… and why “what if” are two words every IT decision maker should care about

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  By Richard Parker Application Development Manager at Microsoft




Today’s consumers increasingly focus on their experience of your products.

I’m not talking about UI (how cool your interface is), or what functionality you provide. Good UX design is a factor, but what I’m talking about is something that arguably goes beyond your app, beyond the device I use it on, and shapes and colours the overall experience I have of your company both now, and into the future.

You can think of it as your digital first impression (an ‘experience fingerprint’) – and it lasts.

To understand what I mean, we need think more about what technology enables us to achieve in our professional and personal lives today, shifting our focus away to supporting our business and in turn, focusing on what we’ve always done.

Think more ‘sci-fi’!

Five years ago some of the crazy things we can do today were simply impossible, or way too expensive to be viable. Failing that, the tooling or backend services weren’t there to truly help us realise those visions.

We take IT for granted today, we’ve forgotten that it was always meant to be an enabler and instead we’ve been treating it is a servant that we gradually just ask and expect more and more of.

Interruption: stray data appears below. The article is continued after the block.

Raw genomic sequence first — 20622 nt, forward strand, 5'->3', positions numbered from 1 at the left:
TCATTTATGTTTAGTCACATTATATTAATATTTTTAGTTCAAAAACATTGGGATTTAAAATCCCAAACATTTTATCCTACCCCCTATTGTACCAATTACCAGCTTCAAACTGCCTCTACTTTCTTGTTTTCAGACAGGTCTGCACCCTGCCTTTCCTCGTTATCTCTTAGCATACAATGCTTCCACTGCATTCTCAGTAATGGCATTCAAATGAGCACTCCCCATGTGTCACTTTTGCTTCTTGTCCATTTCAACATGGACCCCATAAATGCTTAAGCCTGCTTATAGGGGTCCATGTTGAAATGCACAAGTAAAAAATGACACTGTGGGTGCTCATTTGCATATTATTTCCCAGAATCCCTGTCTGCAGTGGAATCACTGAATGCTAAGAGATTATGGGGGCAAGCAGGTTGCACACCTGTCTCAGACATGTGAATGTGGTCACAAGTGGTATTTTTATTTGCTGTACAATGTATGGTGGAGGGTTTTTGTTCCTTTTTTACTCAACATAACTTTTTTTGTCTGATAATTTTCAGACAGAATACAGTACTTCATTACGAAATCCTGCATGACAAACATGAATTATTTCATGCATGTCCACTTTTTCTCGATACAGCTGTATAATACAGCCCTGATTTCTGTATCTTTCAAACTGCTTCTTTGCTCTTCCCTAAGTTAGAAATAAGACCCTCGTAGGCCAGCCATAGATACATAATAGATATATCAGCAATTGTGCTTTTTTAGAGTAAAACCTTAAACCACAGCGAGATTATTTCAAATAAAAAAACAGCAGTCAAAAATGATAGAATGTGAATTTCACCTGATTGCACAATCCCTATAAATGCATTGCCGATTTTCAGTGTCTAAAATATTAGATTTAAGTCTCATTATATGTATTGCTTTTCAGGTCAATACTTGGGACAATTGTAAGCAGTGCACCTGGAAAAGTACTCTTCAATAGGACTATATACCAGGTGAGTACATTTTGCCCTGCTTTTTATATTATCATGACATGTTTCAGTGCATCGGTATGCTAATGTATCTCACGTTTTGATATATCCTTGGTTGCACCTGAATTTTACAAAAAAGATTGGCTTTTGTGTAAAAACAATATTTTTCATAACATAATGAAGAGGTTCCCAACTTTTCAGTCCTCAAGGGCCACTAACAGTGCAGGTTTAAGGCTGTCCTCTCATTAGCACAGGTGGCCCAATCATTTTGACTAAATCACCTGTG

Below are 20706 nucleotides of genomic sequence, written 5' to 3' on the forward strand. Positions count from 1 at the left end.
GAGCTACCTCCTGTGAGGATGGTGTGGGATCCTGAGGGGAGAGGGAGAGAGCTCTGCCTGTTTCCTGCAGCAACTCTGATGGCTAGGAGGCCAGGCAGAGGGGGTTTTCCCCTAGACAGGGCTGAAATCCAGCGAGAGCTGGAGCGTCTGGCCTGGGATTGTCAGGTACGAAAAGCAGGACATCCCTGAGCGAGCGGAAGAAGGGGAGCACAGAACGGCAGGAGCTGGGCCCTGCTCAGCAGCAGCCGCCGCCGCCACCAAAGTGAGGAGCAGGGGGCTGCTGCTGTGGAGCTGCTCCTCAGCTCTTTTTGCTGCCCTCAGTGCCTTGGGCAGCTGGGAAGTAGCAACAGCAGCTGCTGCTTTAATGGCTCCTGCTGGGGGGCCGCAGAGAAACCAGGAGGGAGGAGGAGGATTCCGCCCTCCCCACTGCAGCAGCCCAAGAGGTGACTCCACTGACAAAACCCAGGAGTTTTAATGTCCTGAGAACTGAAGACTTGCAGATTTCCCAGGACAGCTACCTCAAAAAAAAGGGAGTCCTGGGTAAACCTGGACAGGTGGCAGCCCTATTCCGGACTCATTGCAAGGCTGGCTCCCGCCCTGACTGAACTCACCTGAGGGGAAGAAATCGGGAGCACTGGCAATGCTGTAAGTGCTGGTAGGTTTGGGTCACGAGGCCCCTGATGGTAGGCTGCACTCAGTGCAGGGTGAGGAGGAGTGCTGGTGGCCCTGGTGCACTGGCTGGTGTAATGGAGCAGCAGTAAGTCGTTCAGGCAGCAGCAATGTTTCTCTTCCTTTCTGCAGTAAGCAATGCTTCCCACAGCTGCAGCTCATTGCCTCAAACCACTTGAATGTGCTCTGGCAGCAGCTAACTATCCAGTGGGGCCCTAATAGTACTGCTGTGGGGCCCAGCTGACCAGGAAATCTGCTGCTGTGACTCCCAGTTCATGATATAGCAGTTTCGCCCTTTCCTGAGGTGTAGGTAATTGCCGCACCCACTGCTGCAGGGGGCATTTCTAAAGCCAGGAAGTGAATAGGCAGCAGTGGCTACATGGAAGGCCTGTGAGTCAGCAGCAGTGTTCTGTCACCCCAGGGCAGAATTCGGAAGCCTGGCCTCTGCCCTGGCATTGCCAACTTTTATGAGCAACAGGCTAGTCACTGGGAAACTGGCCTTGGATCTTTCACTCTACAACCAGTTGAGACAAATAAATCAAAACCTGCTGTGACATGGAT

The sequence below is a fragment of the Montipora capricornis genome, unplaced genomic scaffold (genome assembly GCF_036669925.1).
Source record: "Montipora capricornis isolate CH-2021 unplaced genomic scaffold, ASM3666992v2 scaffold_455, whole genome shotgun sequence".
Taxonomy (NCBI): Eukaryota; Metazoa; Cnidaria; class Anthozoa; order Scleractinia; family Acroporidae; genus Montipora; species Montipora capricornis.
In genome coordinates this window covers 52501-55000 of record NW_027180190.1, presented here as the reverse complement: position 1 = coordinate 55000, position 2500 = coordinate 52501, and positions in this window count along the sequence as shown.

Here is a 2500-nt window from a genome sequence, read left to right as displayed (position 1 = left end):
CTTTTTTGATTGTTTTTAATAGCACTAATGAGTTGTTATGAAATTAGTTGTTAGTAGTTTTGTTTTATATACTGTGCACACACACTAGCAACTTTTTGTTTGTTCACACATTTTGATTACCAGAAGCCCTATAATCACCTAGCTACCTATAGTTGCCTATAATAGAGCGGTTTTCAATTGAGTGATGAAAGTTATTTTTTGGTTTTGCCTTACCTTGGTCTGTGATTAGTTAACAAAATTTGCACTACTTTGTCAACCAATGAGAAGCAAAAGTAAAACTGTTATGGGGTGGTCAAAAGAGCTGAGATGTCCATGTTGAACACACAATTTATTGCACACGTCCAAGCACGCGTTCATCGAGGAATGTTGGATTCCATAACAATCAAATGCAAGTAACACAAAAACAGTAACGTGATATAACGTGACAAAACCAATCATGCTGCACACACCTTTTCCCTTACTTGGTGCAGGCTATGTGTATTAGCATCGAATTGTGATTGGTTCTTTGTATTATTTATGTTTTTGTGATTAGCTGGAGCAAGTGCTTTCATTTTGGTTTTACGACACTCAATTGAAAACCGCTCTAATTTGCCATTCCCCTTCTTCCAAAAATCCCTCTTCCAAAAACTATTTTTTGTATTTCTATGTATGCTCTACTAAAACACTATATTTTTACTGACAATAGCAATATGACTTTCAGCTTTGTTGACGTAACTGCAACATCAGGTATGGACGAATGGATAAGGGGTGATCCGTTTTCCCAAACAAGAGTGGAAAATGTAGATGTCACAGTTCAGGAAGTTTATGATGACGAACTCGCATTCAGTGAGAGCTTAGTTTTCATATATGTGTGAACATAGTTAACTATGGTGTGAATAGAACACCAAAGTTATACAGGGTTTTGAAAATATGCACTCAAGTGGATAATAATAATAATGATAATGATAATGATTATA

Take Bob, for example. Bob wants to email a report to Sharon in Finance, after he’s reviewed it now that Jane has added the sales figures Bill extracted from the sales order system a little earlier.

“Machine! Here’s some data, munge it into a report for me and email it to Sharon in Finance”.

We ‘innovate’ today by making that processing activity faster, or by supporting more simultaneous processing. And that’s great and it has a place – but what have we achieved there for Bob? Does he care that we’ve put the collective IT advancement of the past few years (probably at considerable cost) to such good use that he gets his report 2 seconds quicker than before? Maybe not…

What if we offered to read Bob just the changes since he last saw it, using text to speech on his phone, because he’s driving home from the office and wanted to set off early to avoid the traffic because Cortana warned him he’d not make it on time to pick-up his kids from school? Boom. We just transformed (a small, but impactful) part of Bob’s life.

So we start to see that great devices play into our experiences – they’re portals that can be our proverbial best friends, or the mother-in-law you have to invite to the party but don’t really want to. Do you want your business to be that mother-in-law, or my best friend? Because I can tell you for sure that I’m less likely to ditch my best friend than my mother in law when push comes to shove I’m making my purchasing decisions.

And therefore, we introduce the notion of connection, more specifically, emotional connection. Great devices amplify the kinetic experience (and therefore the emotional bond) I make with your product, but only if your product ‘feels’ at home on that device. It’s almost like the effectiveness of your product suddenly becomes less about what it looks like and how it operates but how it ‘feels’ to fling files around on, between devices both in your ecosystem and out. How I can consume and produce on that device matters equally to whatI can consume, or produce.